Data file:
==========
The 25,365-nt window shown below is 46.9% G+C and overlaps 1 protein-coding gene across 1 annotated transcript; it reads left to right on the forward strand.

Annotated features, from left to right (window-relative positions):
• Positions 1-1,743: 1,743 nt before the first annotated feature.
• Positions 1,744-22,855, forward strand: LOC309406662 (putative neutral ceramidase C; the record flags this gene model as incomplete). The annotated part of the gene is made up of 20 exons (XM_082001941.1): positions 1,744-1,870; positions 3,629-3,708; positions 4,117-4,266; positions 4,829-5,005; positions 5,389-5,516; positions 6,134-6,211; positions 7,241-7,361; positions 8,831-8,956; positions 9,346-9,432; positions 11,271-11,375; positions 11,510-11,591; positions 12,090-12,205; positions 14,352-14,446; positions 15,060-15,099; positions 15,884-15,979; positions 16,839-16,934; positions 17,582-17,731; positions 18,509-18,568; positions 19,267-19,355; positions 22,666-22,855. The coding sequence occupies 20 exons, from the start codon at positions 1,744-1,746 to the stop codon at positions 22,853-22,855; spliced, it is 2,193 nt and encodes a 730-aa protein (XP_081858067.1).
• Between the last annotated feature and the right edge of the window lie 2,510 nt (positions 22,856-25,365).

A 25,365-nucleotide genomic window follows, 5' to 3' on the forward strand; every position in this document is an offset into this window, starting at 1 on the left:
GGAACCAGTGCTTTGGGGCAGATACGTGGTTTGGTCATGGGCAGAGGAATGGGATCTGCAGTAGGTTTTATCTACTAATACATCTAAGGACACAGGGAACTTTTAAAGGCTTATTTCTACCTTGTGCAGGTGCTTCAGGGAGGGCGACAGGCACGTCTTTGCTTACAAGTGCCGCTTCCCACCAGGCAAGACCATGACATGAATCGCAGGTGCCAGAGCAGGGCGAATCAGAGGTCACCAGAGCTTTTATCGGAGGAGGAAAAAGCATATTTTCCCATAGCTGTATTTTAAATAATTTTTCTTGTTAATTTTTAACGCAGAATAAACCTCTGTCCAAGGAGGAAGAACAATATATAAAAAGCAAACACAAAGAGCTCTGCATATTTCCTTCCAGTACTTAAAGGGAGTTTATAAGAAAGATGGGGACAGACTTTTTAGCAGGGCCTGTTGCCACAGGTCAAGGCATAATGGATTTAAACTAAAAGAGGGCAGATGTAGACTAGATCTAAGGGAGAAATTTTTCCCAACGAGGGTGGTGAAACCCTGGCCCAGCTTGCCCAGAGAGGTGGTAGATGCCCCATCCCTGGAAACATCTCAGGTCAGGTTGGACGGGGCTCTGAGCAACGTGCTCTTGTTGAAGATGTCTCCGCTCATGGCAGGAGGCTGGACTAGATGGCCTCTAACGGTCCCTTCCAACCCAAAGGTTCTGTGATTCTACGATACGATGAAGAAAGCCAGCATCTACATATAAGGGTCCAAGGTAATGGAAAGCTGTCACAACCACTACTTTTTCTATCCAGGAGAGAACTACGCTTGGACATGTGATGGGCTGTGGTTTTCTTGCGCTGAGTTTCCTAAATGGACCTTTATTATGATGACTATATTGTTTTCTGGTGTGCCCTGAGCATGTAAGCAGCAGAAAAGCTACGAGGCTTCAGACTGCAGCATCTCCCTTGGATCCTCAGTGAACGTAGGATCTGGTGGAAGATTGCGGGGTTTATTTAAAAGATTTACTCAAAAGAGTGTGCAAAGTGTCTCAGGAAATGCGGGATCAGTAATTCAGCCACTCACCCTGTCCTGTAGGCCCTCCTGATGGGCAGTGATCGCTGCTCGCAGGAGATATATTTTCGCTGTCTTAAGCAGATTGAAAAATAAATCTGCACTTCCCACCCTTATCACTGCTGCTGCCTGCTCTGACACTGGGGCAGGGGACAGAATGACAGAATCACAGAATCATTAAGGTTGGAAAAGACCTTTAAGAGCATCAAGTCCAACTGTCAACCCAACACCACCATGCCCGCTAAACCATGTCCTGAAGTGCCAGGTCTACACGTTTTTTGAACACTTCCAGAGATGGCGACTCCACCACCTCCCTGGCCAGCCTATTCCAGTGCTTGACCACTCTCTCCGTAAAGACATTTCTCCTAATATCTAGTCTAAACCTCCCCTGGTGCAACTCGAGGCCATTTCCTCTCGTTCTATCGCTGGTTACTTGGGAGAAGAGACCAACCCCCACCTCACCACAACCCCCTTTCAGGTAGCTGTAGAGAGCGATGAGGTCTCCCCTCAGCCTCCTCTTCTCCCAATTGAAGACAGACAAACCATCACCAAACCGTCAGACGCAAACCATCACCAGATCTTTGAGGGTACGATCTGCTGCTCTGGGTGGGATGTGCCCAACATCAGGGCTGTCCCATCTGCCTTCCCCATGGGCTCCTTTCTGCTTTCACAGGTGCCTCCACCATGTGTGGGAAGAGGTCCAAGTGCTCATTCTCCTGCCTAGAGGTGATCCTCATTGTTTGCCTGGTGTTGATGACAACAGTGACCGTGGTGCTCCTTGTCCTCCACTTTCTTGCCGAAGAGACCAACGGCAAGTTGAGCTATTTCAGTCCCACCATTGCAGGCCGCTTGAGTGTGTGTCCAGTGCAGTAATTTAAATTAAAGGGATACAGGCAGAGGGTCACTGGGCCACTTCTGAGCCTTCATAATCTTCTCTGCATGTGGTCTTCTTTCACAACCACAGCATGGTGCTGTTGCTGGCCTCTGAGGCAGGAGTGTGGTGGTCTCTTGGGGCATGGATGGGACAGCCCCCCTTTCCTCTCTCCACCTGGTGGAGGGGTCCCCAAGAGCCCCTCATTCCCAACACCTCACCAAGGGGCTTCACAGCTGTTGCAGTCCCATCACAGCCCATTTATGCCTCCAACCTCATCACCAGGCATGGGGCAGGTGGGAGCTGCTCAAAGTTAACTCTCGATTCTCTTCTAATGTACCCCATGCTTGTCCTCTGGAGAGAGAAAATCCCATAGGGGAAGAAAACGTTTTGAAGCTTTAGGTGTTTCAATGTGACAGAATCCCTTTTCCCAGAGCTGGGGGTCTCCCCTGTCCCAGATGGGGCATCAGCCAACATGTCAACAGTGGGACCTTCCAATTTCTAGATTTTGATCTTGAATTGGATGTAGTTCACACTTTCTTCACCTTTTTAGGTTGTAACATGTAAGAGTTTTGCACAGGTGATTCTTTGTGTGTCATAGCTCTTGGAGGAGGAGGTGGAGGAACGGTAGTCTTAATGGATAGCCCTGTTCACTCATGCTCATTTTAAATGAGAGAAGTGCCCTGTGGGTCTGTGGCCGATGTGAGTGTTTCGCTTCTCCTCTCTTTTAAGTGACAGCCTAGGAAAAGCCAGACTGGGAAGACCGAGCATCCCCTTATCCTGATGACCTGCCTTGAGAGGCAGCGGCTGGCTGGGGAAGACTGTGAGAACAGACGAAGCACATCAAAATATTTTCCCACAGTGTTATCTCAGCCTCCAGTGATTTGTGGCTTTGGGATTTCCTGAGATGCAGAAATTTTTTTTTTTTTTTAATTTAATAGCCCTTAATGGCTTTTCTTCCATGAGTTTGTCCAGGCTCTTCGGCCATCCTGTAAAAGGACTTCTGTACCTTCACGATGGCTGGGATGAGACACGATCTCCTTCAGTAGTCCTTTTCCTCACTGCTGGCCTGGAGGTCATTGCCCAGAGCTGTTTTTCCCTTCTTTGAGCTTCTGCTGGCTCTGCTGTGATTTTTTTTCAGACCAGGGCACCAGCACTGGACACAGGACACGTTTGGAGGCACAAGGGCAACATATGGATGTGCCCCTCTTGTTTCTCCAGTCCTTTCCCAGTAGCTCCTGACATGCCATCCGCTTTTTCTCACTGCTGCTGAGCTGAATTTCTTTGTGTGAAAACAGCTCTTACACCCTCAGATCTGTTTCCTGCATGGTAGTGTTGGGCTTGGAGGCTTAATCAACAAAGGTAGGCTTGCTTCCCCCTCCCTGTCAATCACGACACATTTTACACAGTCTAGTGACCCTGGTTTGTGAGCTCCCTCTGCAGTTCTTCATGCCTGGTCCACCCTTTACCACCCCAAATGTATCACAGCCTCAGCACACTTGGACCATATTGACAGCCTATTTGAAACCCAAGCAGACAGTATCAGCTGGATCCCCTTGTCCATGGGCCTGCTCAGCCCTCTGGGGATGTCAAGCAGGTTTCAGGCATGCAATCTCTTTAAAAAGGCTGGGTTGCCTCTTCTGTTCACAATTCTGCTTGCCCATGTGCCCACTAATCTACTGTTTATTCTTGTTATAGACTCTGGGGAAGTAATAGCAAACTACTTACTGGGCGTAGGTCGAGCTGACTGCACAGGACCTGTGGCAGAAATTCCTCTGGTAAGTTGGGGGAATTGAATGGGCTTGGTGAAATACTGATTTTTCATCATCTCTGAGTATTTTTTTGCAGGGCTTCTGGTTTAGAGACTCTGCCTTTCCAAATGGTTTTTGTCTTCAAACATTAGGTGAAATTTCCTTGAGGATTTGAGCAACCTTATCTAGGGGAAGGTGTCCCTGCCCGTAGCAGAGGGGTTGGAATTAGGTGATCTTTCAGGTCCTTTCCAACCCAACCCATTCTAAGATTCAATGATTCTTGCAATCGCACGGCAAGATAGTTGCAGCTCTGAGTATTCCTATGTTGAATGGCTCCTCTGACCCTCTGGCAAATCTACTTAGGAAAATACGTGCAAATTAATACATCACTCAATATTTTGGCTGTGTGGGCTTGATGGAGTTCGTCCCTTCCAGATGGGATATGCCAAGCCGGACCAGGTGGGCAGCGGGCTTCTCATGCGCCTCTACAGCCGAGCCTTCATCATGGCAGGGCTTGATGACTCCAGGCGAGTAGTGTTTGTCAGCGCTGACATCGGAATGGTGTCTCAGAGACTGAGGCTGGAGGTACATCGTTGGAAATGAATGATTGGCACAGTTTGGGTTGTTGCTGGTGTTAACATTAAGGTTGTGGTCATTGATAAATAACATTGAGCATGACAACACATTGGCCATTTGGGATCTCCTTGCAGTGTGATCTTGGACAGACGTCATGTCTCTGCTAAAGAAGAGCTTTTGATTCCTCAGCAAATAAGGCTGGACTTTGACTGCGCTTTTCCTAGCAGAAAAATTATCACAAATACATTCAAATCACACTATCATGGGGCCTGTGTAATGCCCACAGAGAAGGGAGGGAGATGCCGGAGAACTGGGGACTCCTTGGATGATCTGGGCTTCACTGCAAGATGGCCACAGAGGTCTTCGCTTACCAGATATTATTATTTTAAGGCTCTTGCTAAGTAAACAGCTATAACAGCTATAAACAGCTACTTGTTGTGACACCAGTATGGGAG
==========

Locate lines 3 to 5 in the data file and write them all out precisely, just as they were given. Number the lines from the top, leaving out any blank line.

• Positions 1-1,743: 1,743 nt before the first annotated feature.
• Positions 1,744-22,855, forward strand: LOC309406662 (putative neutral ceramidase C; the record flags this gene model as incomplete). The annotated part of the gene is made up of 20 exons (XM_082001941.1): positions 1,744-1,870; positions 3,629-3,708; positions 4,117-4,266; positions 4,829-5,005; positions 5,389-5,516; positions 6,134-6,211; positions 7,241-7,361; positions 8,831-8,956; positions 9,346-9,432; positions 11,271-11,375; positions 11,510-11,591; positions 12,090-12,205; positions 14,352-14,446; positions 15,060-15,099; positions 15,884-15,979; positions 16,839-16,934; positions 17,582-17,731; positions 18,509-18,568; positions 19,267-19,355; positions 22,666-22,855. The coding sequence occupies 20 exons, from the start codon at positions 1,744-1,746 to the stop codon at positions 22,853-22,855; spliced, it is 2,193 nt and encodes a 730-aa protein (XP_081858067.1).
• Between the last annotated feature and the right edge of the window lie 2,510 nt (positions 22,856-25,365).